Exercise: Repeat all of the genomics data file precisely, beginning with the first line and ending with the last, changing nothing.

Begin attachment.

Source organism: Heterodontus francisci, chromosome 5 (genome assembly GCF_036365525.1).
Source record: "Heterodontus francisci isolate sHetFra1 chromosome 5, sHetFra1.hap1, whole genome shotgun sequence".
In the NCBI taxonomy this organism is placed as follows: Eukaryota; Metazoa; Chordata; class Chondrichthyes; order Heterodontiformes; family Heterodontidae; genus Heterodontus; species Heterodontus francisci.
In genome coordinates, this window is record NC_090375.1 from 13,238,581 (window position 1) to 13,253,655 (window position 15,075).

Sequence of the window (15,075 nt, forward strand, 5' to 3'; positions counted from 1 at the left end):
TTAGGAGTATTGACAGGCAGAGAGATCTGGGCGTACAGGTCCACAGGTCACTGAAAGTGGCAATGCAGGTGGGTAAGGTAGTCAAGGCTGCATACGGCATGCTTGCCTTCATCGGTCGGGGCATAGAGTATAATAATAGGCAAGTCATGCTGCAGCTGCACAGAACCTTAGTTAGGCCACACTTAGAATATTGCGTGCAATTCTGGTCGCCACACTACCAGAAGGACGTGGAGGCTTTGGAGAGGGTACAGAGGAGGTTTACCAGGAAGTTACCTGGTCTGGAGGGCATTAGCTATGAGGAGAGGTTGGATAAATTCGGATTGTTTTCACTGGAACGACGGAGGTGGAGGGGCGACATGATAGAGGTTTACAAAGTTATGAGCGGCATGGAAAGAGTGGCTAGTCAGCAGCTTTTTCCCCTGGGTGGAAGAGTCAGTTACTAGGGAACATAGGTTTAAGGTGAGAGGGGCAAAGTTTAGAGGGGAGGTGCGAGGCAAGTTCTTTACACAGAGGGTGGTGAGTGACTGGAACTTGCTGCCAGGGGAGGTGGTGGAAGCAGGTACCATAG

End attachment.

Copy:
Source organism: Heterodontus francisci, chromosome 5 (genome assembly GCF_036365525.1).
Source record: "Heterodontus francisci isolate sHetFra1 chromosome 5, sHetFra1.hap1, whole genome shotgun sequence".
In the NCBI taxonomy this organism is placed as follows: Eukaryota; Metazoa; Chordata; class Chondrichthyes; order Heterodontiformes; family Heterodontidae; genus Heterodontus; species Heterodontus francisci.
In genome coordinates, this window is record NC_090375.1 from 13,238,581 (window position 1) to 13,253,655 (window position 15,075).

Sequence of the window (15,075 nt, forward strand, 5' to 3'; positions counted from 1 at the left end):
TTAGGAGTATTGACAGGCAGAGAGATCTGGGCGTACAGGTCCACAGGTCACTGAAAGTGGCAATGCAGGTGGGTAAGGTAGTCAAGGCTGCATACGGCATGCTTGCCTTCATCGGTCGGGGCATAGAGTATAATAATAGGCAAGTCATGCTGCAGCTGCACAGAACCTTAGTTAGGCCACACTTAGAATATTGCGTGCAATTCTGGTCGCCACACTACCAGAAGGACGTGGAGGCTTTGGAGAGGGTACAGAGGAGGTTTACCAGGAAGTTACCTGGTCTGGAGGGCATTAGCTATGAGGAGAGGTTGGATAAATTCGGATTGTTTTCACTGGAACGACGGAGGTGGAGGGGCGACATGATAGAGGTTTACAAAGTTATGAGCGGCATGGAAAGAGTGGCTAGTCAGCAGCTTTTTCCCCTGGGTGGAAGAGTCAGTTACTAGGGAACATAGGTTTAAGGTGAGAGGGGCAAAGTTTAGAGGGGAGGTGCGAGGCAAGTTCTTTACACAGAGGGTGGTGAGTGACTGGAACTTGCTGCCAGGGGAGGTGGTGGAAGCAGGTACCATAG